This flower belongs to the Violaceae family and the most popular species is scientifically known as Viola odorata. Another name for this plant is heart’s ease and in Shakespeare’s A Midsummer Night’s Dream, this flower was used to make a highly potent love elixir (6). 

In reality, not much is known about its use as a love potion but violets have been proven effective in treating cough, asthma, and insomnia among others (7). 

Violets are edible flowers as well which may be used in jams, teas, and salads. There are two main groups of violets known today.

The main group, pansies or horned violets (Viola cornuta) grow in temperate regions of the world. In areas of warmer climates, these violets often grow as perennial. They have a wide range of color and some have a light scent. 

The Johnny-jumps (Viola tricolor), on the other hand, are annuals. The flowers are purple, white, and yellow hence, the name ‘tricolor’ (6). Violets thrive well in cool conditions and are popular as winter bedding plants (8).

In Roman Mythology, it was said that Venus had Cupid choose the prettiest between her and a group of cheerful girls. Mischievous Cupid chose the girls over her and in a rage, Venus beat the girls and then turned them into violets.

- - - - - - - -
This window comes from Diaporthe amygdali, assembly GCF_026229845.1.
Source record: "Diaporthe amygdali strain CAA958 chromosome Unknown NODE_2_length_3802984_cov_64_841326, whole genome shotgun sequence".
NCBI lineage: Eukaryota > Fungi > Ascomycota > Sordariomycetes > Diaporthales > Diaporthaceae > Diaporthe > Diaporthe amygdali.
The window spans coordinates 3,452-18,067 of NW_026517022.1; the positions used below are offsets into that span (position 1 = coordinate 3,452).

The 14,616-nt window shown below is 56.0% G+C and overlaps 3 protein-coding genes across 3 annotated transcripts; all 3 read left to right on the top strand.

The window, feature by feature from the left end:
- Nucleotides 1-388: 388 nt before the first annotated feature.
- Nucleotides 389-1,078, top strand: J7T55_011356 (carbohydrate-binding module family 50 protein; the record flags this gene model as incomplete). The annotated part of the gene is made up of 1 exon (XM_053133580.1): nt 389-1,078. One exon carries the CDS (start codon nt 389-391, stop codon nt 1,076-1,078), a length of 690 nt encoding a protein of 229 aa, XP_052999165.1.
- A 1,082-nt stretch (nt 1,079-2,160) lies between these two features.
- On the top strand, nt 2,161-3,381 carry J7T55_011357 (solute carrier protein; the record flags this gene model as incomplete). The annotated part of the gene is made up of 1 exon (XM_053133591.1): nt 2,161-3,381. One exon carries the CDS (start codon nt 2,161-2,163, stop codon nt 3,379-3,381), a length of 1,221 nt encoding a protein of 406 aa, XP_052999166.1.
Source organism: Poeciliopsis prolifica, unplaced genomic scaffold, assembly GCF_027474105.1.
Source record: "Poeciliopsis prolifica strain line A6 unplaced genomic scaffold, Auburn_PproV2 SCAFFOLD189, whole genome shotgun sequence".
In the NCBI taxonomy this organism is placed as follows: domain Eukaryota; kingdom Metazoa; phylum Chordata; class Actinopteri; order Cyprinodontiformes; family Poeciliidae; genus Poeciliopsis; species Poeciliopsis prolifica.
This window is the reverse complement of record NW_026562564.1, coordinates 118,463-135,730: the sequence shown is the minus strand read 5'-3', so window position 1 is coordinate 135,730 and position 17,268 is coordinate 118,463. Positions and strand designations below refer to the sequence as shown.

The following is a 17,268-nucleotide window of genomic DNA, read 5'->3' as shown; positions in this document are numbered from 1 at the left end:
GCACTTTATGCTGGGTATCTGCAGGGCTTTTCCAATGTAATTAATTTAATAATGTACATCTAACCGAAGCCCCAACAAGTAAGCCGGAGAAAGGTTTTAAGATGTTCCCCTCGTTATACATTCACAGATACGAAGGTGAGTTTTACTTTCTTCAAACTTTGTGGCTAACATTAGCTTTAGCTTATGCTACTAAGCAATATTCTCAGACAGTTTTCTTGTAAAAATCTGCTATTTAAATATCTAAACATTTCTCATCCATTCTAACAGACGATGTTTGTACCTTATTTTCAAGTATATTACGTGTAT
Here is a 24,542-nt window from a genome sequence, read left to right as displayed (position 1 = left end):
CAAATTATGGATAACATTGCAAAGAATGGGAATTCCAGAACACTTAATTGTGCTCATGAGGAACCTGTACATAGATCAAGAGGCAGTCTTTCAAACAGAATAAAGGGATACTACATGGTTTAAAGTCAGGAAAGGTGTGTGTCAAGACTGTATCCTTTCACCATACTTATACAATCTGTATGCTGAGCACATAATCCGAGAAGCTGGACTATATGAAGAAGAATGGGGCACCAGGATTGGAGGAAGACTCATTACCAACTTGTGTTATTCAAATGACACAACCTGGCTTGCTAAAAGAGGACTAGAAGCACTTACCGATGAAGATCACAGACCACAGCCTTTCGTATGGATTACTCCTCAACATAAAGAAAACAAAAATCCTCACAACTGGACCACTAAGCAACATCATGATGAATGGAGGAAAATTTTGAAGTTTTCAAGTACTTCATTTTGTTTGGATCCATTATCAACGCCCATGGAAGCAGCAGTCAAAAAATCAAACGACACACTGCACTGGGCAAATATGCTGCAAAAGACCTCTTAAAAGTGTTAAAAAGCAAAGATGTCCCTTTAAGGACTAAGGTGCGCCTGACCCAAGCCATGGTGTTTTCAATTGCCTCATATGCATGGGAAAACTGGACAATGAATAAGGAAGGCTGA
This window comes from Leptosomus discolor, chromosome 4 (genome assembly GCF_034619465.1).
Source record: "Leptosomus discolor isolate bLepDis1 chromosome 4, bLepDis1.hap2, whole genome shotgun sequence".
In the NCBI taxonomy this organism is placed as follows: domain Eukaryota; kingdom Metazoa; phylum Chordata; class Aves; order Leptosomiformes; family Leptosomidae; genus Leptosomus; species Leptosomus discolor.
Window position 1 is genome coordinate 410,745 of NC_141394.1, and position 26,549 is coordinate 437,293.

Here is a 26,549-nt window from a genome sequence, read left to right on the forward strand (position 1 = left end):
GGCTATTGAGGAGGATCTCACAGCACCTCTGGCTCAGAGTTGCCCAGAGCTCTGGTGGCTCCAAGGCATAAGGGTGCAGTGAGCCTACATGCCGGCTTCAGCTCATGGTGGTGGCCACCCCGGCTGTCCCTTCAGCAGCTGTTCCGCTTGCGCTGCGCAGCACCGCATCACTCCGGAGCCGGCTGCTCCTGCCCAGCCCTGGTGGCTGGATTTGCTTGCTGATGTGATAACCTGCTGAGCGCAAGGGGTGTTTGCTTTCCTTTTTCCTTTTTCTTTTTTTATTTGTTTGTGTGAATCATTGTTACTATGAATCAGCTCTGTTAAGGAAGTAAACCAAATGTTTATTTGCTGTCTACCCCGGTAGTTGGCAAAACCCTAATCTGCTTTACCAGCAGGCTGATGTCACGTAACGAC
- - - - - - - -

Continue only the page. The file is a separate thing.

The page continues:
Since then, the Romans have associated violets with death and funerals but in the language of flowers, the violet is a symbol of romance, chivalry, and love. The purple hued violet connotes faithful love while the white color symbolizes candor, simplicity and innocence (9).

Iris

Iris is February flower

Iris is the name of the Greek goddess of the rainbow and is a fitting name to a plant that exists in various colors. The iris blossom is also regarded in England as the February flower pertaining to the purple Iris versicolor, a spectacular flower that blooms in spring

The plant has a unique six-petaled flower, three upright called ‘standards’ and three that hang down called ‘falls’. It is believed that the three upright petals symbolize faith, valor, and wisdom (10).

Irises grow from special plant parts called corms and are mainly classified into three types: bearded, beardless, and crested. The bearded iris, I. germanica, got the name from the way the outer petals curl into a ruffled ‘beard’. 

It is considered a hardy type and the easiest to grow. Beardless irises, I. sibirica, have smooth petals and thinner leaves while crested irises, I. cristata, are characterized by the orange or yellow ridges in the falls. Irises come in colors of yellow, pink, purple, and blue (10).